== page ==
The Ninth Circuit, in accordance with the Seibert ruling, has determined that the effectiveness of the midstream warnings should be determined based upon an examination of the objective circumstances surrounding the interrogation, including whether any curative measures were taken to ensure that a suspect would understand the import and effect of the Miranda warnings. Williams, 435 F.3d at 1160. Many of the factors to be examined are the same as the objective evidence the Court is directed to consider for its possible support of an inference that the two-step interrogation procedure was deliberately used. The Court must address: "(1) the completeness and detail of the prewarning interrogation, (2) the overlapping content of the two rounds of interrogation, (3) the timing and circumstances of both interrogations, (4) the continuity of police personnel, (5) the extent to which the interrogator's questions treated the second round of interrogation as continuous with the first and (6) whether any curative measures were taken." Id.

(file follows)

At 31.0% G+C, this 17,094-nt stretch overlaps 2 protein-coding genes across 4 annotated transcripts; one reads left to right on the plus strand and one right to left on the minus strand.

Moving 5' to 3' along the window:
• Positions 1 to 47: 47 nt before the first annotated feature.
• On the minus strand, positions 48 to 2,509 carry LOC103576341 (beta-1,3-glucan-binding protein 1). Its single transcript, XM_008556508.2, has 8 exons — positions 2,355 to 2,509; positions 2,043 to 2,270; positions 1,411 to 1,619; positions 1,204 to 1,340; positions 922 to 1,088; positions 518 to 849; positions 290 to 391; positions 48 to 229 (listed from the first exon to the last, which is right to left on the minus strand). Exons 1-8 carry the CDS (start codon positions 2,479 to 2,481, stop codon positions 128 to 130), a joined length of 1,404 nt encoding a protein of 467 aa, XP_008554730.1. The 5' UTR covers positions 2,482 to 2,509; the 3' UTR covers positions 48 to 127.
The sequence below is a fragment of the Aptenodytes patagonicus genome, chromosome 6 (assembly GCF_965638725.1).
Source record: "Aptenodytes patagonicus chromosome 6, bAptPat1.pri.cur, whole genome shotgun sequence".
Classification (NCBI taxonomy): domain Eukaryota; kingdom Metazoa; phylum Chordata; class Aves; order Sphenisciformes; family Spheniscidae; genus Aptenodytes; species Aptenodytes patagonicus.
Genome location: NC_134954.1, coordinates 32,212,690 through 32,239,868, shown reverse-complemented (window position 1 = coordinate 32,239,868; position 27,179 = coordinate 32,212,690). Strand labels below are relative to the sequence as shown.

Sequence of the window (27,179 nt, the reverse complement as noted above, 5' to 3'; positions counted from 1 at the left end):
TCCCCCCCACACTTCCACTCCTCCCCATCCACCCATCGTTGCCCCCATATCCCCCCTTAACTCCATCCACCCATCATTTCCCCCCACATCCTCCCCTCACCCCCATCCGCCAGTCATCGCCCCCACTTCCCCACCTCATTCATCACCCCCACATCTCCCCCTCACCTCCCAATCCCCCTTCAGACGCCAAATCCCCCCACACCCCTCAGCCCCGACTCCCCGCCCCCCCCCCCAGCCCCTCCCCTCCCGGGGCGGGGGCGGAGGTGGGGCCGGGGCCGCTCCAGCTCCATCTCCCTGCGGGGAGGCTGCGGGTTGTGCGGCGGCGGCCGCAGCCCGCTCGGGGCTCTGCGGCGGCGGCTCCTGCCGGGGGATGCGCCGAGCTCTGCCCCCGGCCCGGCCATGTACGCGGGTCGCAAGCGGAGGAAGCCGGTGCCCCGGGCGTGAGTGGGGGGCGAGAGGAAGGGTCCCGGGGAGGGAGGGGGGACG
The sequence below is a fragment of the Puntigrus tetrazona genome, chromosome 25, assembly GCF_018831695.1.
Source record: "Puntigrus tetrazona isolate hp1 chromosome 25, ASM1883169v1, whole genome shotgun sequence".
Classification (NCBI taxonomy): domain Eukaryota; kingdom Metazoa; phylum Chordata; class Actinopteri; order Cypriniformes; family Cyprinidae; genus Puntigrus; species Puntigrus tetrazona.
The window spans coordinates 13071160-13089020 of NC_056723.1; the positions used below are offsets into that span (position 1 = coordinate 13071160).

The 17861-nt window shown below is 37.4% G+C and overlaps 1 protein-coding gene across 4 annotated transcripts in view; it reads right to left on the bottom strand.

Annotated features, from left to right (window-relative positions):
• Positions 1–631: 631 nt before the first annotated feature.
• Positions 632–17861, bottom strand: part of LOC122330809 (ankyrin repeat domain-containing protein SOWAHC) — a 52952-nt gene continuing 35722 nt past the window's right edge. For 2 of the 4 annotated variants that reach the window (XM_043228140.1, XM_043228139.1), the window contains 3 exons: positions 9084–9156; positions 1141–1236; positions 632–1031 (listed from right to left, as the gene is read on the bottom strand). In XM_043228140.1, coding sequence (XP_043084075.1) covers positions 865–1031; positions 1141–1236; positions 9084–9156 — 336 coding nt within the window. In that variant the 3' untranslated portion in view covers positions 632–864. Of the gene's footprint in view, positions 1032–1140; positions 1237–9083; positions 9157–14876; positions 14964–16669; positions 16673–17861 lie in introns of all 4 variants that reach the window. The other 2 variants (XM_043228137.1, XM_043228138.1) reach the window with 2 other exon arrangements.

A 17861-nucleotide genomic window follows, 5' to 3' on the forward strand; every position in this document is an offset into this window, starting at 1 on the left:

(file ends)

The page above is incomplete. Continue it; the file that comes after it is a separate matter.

To begin, the Court has already indicated above that Petitioner admits the prewarning interrogation was not complete nor detailed. Rather, Whitney's prewarning statements consisted of a single inculpatory admission of stabbing Jensen mixed within a quick description of the circumstances, which supported her self-defense argument. Thus, while the postwarning interrogation began by using Whitney's admission that Jensen owed her money, the content of the two rounds of interrogation included very little overlap because of the brevity of the first statement. Importantly, the prewarning confession did not even explain how Jensen was killed. As Whitney later revealed in her postwarning confession, which was extremely detailed and lasted several hours, Jensen was probably killed by the blunt-force trauma of a rock to her head. Moreover, it seems clear that Whitney did not agree to talk after being given her Miranda warnings because she felt compelled to explain her prewarning admission, as she proceeded to then deny her earlier admission of stabbing Jensen. See Lodgment 61 at 18:25:50 - 18:26:15 ("McDonough: Well, somebody stabbed her too. Whitney: Not in the (unintelligible) fight. I don't know. McDonough: Come on. Tell all the truth. It's got to come out. Whitney: I don't remember the stabbing, no. I know she, I mean, she stabbed me in the hand. She cut my hand. I know that. Okay? The rest is just trying to keep her from stabbing Julie or anything."). Over two hours later, after Whitney had run through her version of the events entirely, McDonough asked if there was anything else she needed to add that she hadn't told him. Only then did Whitney re-admit her stabbing of Jensen and explain that it occurred in defending herself. See Lodgment 62 at 20:45:50 -20:47:25.